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Devotional – Psalm 118.24

Devotional:

Psalm 118.24

This is the day that the Lord has made; let us rejoice and be glad in it.
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The topic of “blessings” occurs regularly in our Bible studies at St. John’s. We can be reading from the Old or the New Testament, we can be reading a Psalm or an Epistle, we can be reading a genealogy or one of the miracles of Jesus, and the conversation almost always turns to how we take out blessings for granted. There is something inherent in scripture that works like a mirror, forcing us to confront ourselves in the text.

Yesterday morning, while we were reading about the episode of Jesus with the woman at the well, we started off by praying over the text, and before long one of our group members started to reflect on her blessings: “I am so blessed. I’ve got a great family and home. I have a church that cares about me. But I am even more blessed than that. I wish I could realize that every single day, every single breath, is a gift. And I wish I could stop taking these gifts for granted.”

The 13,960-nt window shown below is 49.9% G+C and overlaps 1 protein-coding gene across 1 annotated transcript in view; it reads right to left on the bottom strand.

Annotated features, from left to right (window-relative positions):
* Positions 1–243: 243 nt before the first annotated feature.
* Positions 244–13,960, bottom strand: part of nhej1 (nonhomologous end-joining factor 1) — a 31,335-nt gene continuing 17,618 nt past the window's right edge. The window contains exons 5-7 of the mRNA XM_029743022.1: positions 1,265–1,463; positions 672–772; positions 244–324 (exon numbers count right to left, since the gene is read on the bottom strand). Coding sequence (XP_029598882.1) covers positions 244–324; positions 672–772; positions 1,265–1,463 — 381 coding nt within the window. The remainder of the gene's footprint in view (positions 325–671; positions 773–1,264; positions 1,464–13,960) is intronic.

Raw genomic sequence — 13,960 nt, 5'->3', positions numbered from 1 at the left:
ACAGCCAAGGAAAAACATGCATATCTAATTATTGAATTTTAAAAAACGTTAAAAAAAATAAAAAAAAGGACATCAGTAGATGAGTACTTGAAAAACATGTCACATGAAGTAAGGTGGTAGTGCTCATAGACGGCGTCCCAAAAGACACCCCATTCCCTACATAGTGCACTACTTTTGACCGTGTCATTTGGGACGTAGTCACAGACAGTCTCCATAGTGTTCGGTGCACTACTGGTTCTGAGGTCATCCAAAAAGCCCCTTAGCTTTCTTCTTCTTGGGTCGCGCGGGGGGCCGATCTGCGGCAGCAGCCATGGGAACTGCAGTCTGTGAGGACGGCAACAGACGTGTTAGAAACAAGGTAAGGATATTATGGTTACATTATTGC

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For many of us, life feels like a train that keeps moving in one direction and we barely have time to admire the scenery passing out windows. Time rolls like a blur and we neglect to be thankful for the present because we are always looking toward the future. The psalmist’s words then confront us in our fast-paced lifestyles: “This is the day that the Lord has made; let us rejoice and be glad in it.”

I use these words to mark the beginning of worship at St. John’s because gathering in our sanctuary is a gift that God has given. It is not something we should take for granted. But can you imagine how differently we would live if we started every morning with these words? Can you picture how wonderful it would be to contemplate the blessing of your life every morning rather than just once in a while?

This week, let us use the words of Psalm 118 to mark our mornings. Instead of waking up and rushing to catch up with the train of life, let us take a slow breath and say: “This is the day that the Lord has made; I will rejoice and be glad in it.” If we do this, we will begin to stop taking our lives for granted, and we can give God thanks for all of our many blessings.